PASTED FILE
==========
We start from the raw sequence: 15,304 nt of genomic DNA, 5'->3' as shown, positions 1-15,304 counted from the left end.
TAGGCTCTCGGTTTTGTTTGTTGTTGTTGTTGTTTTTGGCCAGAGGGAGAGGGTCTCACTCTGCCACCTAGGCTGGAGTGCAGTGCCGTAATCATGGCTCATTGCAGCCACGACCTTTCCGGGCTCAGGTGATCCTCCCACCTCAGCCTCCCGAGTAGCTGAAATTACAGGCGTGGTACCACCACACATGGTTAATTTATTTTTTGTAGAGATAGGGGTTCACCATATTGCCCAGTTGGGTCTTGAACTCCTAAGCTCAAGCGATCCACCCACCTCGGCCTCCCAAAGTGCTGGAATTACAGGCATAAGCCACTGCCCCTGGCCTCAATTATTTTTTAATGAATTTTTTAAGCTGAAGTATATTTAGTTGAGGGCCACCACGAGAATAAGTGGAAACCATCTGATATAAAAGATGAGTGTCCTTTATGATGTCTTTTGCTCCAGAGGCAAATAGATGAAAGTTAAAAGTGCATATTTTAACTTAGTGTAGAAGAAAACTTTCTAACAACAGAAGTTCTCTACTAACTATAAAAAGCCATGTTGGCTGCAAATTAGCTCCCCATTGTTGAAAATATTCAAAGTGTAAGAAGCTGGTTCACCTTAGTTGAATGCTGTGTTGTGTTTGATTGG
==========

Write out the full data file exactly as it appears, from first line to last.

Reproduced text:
We start from the raw sequence: 15,304 nt of genomic DNA, 5'->3' as shown, positions 1-15,304 counted from the left end.
TAGGCTCTCGGTTTTGTTTGTTGTTGTTGTTGTTTTTGGCCAGAGGGAGAGGGTCTCACTCTGCCACCTAGGCTGGAGTGCAGTGCCGTAATCATGGCTCATTGCAGCCACGACCTTTCCGGGCTCAGGTGATCCTCCCACCTCAGCCTCCCGAGTAGCTGAAATTACAGGCGTGGTACCACCACACATGGTTAATTTATTTTTTGTAGAGATAGGGGTTCACCATATTGCCCAGTTGGGTCTTGAACTCCTAAGCTCAAGCGATCCACCCACCTCGGCCTCCCAAAGTGCTGGAATTACAGGCATAAGCCACTGCCCCTGGCCTCAATTATTTTTTAATGAATTTTTTAAGCTGAAGTATATTTAGTTGAGGGCCACCACGAGAATAAGTGGAAACCATCTGATATAAAAGATGAGTGTCCTTTATGATGTCTTTTGCTCCAGAGGCAAATAGATGAAAGTTAAAAGTGCATATTTTAACTTAGTGTAGAAGAAAACTTTCTAACAACAGAAGTTCTCTACTAACTATAAAAAGCCATGTTGGCTGCAAATTAGCTCCCCATTGTTGAAAATATTCAAAGTGTAAGAAGCTGGTTCACCTTAGTTGAATGCTGTGTTGTGTTTGATTGG